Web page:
Rehearsal imagery by Helen Murray for Trouble In Mind by Alice Childress has been released by the National Theatre today. Opening in the Dorfman on 2nd December and running until 19th January, the production is directed by Nancy Medina with Tanya Moodie performing the role of Wiletta.
First staged over 60 years ago, Trouble In Mind is widely considered the masterpiece of actress and playwright Alice Childress.
Continue reading “Rehearsal photos for Trouble In Mind at the National Theatre released”
The National Theatre today announces the on-sale dates of upcoming productions Trouble in Mind, Wuthering Heights and Small Island, as well as the return of daytime opening for visitors. Tickets go on sale to the public on 7 October.
For the first time since March 2020, the public spaces at the National Theatre will be open during the day for visitors and audiences alike. The National Theatre has partnered with independent street food pioneers KERB on a completely refreshed food and drink experience. With a focus on locally-sourced produce, KERB will curate an outstanding food offering throughout the 11 spaces and restaurants with their renowned network of street food start-ups and independent restaurateurs. The first phase of this transformation will begin from today with KERB at The Understudy and the opening of the Atrium Café on the ground floor. Further restaurant and bar redevelopments will follow this year and next. Continue reading “News: National Theatre plans November 2021 – February 2022”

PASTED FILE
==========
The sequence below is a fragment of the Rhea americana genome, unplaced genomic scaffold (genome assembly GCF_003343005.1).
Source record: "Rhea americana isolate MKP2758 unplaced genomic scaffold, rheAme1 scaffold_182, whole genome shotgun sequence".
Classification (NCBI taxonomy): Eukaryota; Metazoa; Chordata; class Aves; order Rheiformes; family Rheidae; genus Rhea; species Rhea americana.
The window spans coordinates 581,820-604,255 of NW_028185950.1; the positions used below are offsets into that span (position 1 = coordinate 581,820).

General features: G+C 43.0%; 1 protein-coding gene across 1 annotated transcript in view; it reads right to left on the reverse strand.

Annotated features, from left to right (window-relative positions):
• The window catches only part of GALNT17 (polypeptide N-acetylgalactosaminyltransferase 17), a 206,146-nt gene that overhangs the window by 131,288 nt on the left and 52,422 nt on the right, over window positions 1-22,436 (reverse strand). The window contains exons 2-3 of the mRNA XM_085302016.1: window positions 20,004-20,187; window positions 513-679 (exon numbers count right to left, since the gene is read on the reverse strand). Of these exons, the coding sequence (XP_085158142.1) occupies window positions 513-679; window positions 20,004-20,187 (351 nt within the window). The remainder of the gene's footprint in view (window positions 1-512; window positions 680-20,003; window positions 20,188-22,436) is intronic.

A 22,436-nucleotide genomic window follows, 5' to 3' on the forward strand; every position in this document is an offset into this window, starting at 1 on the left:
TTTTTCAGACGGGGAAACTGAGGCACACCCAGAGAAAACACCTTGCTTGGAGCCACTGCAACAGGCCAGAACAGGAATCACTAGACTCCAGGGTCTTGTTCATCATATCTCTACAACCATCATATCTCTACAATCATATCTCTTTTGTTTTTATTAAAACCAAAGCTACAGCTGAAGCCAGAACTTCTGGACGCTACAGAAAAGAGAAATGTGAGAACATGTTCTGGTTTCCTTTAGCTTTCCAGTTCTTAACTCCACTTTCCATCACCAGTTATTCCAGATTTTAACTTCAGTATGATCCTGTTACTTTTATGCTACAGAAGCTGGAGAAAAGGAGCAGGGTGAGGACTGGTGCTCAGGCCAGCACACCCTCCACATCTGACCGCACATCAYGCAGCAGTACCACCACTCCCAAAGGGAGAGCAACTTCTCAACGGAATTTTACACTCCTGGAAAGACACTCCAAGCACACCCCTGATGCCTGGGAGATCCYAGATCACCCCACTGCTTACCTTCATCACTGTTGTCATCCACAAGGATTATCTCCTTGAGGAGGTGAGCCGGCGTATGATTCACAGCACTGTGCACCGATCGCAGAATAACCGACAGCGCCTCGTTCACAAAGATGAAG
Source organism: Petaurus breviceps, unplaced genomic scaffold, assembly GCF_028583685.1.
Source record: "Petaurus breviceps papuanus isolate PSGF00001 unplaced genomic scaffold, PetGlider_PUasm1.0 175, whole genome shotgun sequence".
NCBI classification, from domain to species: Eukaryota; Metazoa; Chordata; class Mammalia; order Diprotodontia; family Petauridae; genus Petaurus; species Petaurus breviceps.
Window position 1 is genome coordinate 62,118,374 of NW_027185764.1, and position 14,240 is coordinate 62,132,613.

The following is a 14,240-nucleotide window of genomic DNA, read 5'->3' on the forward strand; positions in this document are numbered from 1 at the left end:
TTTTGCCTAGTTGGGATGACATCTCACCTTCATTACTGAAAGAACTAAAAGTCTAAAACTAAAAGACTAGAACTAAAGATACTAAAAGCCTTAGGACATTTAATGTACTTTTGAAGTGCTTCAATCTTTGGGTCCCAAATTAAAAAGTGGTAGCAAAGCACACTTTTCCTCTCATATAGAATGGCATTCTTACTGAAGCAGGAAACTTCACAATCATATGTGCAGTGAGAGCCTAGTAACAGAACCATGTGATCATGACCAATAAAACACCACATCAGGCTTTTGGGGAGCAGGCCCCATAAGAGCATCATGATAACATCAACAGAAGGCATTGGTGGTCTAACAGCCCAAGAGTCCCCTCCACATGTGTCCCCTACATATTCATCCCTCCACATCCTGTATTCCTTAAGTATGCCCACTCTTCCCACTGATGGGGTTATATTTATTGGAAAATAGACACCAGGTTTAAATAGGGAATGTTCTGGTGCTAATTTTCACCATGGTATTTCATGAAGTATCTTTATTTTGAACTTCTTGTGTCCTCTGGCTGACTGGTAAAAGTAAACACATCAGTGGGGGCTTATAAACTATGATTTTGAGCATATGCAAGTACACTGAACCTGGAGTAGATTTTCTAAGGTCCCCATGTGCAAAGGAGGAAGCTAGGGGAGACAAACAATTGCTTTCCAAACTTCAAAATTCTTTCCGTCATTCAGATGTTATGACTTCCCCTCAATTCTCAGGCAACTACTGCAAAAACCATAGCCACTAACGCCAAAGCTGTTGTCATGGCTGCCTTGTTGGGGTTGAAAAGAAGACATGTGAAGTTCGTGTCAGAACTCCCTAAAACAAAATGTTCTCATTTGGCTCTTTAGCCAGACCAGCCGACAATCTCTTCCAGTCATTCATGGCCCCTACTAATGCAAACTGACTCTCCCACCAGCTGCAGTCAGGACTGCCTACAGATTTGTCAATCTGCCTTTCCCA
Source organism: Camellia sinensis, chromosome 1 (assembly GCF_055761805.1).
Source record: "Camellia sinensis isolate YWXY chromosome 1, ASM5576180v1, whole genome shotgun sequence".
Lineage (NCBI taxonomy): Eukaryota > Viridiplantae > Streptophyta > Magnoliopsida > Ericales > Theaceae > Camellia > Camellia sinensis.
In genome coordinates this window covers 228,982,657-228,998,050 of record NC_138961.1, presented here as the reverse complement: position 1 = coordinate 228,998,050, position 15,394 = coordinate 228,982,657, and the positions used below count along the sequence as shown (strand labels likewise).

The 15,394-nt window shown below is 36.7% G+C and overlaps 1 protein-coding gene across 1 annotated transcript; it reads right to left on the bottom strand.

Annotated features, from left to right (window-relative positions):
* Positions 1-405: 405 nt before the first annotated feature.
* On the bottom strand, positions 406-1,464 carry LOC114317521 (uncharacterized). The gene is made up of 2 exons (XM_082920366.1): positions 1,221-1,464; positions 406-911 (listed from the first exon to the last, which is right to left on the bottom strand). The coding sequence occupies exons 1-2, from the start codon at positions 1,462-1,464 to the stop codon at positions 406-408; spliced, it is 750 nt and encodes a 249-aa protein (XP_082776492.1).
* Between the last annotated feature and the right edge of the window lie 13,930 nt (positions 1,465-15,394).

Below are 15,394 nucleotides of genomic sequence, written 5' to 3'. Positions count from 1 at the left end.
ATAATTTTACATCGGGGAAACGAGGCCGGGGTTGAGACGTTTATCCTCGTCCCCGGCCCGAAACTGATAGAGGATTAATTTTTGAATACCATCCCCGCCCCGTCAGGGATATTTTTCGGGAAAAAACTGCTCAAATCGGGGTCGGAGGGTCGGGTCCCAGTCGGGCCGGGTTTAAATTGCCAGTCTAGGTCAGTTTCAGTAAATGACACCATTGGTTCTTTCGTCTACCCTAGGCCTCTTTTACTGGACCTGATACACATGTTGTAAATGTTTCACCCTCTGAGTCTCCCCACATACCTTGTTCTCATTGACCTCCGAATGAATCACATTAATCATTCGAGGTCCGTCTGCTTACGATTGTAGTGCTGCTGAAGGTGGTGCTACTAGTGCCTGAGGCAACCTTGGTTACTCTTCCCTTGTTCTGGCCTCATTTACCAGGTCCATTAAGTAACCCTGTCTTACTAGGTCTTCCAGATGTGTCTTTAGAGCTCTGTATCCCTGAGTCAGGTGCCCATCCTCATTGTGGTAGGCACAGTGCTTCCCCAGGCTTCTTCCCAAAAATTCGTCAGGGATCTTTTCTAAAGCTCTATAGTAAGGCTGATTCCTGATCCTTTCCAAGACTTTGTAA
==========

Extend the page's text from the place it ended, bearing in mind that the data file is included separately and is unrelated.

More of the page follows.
Anything with Sharon D Clarke zumbaing to ‘Sissy That Walk’ has to be worth your time right?! The Place I Call Home Festival explores new writing through new technology in a fascinating way but book now!
“Another day and we’re sat here doing nothing again”
Paines Plough have always been a company to do theatre a bit differently so it is no surprise to see them responding innovatively to the restrictions imposed by coronavirus. The Place I Call Home is a two-week digital festival of new work, taking the opportunity to explore multiple mediums and international collaborations as three new bilingual plays take place across Zoom, email, WhatsApp and good old snail mail.
Pinging daily into WhatsApp, A Brief History of Struggle by Dipo Baruwa-Etti and Calle Fuhr presents 5 minute snapshots of conversations that might be overheard on park benches. Scenes switch between London and Dortmund and span 1928 to 2020 so the whole thing is necessarily quite fragmented. And as engaging some of the segments are, from burgeoning feminist rights to reactions to immense tragedy, there’s little sense of a cumulative dramatic effect to match the novel delivery. Continue reading “Review: The Place I Call Home Festival”